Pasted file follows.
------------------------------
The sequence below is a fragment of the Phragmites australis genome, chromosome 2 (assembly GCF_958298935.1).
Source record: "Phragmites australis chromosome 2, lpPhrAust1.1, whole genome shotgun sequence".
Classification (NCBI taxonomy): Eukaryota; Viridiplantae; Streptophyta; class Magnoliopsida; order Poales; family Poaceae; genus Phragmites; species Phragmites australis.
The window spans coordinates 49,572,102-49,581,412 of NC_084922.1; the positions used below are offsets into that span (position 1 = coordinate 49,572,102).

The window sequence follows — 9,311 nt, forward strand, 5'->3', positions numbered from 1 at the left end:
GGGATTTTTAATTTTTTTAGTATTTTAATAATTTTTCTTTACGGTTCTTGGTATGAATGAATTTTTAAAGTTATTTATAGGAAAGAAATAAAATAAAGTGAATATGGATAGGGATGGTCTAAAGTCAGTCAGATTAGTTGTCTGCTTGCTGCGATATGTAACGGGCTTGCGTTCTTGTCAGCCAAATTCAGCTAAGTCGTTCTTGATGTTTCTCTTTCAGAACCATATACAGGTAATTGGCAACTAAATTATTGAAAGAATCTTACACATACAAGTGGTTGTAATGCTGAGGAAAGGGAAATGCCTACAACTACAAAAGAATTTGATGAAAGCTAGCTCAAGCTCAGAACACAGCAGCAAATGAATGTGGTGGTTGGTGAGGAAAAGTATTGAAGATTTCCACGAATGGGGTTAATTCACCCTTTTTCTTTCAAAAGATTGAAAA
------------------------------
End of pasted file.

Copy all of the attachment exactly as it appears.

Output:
The sequence below is a fragment of the Phragmites australis genome, chromosome 2 (assembly GCF_958298935.1).
Source record: "Phragmites australis chromosome 2, lpPhrAust1.1, whole genome shotgun sequence".
Classification (NCBI taxonomy): Eukaryota; Viridiplantae; Streptophyta; class Magnoliopsida; order Poales; family Poaceae; genus Phragmites; species Phragmites australis.
The window spans coordinates 49,572,102-49,581,412 of NC_084922.1; the positions used below are offsets into that span (position 1 = coordinate 49,572,102).

The window sequence follows — 9,311 nt, forward strand, 5'->3', positions numbered from 1 at the left end:
GGGATTTTTAATTTTTTTAGTATTTTAATAATTTTTCTTTACGGTTCTTGGTATGAATGAATTTTTAAAGTTATTTATAGGAAAGAAATAAAATAAAGTGAATATGGATAGGGATGGTCTAAAGTCAGTCAGATTAGTTGTCTGCTTGCTGCGATATGTAACGGGCTTGCGTTCTTGTCAGCCAAATTCAGCTAAGTCGTTCTTGATGTTTCTCTTTCAGAACCATATACAGGTAATTGGCAACTAAATTATTGAAAGAATCTTACACATACAAGTGGTTGTAATGCTGAGGAAAGGGAAATGCCTACAACTACAAAAGAATTTGATGAAAGCTAGCTCAAGCTCAGAACACAGCAGCAAATGAATGTGGTGGTTGGTGAGGAAAAGTATTGAAGATTTCCACGAATGGGGTTAATTCACCCTTTTTCTTTCAAAAGATTGAAAA